The development of thin, flexible electronics on the basis of organic materials already enables the production of amplifiers today which can be worn on the skin like bandages. In addition to the flexibility designed to ensure wearing comfort, the signal range of the sensors comprises a major challenge. On the one hand, it determines how much information can be derived from the nerve impulses. On the other hand, it has a large influence on the speed of signal processing.
Scientists at the University of Tokyo and University of Linz have now considerably enlarged the signal range of the sensors. “We managed to cover all frequencies arising in bioelectric signals“, said Christian Siket, PhD student at the Department of Soft Matter Physics at the Institute for Experimental Physics at the University of Linz, and co-author of the study.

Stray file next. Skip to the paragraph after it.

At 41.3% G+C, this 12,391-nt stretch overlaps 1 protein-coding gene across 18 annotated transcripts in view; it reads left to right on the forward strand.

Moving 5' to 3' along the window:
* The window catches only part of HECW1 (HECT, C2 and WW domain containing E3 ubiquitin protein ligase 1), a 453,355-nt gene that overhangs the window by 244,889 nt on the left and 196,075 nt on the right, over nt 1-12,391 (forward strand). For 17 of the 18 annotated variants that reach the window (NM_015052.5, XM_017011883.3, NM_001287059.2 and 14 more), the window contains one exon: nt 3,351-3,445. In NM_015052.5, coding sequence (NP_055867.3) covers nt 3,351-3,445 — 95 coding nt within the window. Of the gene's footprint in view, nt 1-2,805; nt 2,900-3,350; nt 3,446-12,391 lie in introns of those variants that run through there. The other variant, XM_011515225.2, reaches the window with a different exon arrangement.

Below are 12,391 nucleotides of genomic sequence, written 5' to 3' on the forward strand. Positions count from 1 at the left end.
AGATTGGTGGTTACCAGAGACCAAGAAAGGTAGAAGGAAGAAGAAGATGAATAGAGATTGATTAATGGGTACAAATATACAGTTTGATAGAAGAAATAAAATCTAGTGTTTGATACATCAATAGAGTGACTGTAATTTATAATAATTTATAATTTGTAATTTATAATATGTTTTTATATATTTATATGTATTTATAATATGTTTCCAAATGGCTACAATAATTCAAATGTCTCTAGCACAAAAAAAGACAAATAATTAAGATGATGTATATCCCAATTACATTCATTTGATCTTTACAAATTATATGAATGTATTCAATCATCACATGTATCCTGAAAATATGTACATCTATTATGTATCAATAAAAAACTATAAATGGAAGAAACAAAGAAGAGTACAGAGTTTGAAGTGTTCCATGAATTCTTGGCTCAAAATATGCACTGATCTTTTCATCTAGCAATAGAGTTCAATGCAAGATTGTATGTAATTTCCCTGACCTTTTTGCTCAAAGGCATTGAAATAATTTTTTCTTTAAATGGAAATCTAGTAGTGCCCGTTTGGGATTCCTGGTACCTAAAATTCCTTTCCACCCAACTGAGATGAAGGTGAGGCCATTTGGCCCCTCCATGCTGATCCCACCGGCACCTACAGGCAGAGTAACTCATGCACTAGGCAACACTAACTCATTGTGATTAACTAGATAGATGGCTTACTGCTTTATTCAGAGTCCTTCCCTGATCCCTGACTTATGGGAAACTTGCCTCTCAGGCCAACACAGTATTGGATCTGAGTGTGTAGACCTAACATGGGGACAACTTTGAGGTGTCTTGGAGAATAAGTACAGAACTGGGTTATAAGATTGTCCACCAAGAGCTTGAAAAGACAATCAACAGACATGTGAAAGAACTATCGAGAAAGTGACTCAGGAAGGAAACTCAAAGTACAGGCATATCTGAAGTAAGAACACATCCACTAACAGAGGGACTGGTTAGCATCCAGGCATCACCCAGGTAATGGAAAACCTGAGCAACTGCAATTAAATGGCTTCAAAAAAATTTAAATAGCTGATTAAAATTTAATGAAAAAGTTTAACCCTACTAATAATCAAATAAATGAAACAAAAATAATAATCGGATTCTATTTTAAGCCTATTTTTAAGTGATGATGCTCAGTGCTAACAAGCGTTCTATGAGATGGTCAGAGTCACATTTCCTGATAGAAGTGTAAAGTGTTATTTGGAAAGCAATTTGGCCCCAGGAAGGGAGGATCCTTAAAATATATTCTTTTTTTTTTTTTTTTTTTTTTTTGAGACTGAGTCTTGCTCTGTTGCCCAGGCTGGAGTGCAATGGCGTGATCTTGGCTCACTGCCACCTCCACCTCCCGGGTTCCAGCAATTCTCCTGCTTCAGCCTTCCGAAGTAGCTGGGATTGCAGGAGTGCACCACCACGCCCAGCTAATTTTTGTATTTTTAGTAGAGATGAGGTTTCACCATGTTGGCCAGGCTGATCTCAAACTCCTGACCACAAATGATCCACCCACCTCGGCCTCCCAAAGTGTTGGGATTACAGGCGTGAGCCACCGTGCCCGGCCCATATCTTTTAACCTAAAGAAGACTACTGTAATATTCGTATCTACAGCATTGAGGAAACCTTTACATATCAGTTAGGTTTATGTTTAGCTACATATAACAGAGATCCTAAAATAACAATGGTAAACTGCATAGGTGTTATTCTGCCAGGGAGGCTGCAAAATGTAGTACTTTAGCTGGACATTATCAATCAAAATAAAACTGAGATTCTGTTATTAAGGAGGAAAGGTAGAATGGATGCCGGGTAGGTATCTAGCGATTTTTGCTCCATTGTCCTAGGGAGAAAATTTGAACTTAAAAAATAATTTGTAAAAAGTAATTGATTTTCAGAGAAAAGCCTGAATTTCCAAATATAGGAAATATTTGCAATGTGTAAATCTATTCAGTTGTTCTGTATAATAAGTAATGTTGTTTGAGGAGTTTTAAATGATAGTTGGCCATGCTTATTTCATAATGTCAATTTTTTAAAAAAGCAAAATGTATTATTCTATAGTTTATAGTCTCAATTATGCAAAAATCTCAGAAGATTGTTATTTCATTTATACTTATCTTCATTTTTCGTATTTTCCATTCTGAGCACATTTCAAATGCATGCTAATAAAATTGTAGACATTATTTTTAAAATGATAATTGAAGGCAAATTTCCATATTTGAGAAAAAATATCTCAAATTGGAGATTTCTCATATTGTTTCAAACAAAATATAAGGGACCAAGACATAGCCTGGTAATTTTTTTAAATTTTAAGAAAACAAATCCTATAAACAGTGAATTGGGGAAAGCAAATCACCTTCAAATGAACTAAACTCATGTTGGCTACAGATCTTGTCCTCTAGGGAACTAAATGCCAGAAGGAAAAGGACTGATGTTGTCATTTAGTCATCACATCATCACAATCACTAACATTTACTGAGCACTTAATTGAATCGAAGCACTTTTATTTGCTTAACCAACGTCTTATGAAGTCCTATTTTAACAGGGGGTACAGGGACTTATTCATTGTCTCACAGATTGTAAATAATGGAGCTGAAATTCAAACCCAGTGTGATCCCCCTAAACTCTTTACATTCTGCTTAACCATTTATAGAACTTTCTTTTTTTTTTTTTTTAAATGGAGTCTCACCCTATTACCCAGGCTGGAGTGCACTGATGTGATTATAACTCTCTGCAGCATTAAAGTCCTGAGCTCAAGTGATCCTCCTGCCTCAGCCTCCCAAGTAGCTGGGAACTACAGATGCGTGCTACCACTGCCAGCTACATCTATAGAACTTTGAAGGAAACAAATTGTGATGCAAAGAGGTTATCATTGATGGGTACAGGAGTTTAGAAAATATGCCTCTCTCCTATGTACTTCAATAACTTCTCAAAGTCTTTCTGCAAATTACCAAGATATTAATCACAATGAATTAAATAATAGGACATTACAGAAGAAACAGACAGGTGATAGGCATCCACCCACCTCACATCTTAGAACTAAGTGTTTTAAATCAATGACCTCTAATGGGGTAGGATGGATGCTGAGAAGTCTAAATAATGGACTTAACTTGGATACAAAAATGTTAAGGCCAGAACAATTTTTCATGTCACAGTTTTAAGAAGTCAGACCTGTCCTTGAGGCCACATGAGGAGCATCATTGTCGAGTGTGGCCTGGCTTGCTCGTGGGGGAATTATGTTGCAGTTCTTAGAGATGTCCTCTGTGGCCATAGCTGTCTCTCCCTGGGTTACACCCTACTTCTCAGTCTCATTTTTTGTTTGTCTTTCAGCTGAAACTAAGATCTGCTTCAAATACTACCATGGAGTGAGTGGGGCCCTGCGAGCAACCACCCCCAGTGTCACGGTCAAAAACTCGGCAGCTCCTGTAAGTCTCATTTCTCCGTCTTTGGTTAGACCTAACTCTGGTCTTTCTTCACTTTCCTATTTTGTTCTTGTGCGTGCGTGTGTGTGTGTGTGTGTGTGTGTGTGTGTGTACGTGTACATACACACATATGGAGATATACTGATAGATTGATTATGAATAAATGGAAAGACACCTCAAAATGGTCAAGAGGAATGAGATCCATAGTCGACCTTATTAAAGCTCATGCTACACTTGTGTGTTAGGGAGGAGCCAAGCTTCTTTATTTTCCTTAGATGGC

The experience of the scientists in Linz was of particular importance in helping to develop ultrathin, flexible capacitors, a key component of the new amplifier in addition to transistors. According to Christian Siket, the researchers in Japan are already considering the next step. In the future, the sensors should not be simply attached to the outer surface of the skin, but placed directly in the human body, for example in the brain. The signals received from there could be used in the future to coordinate the movements of machines or prosthesis, for example.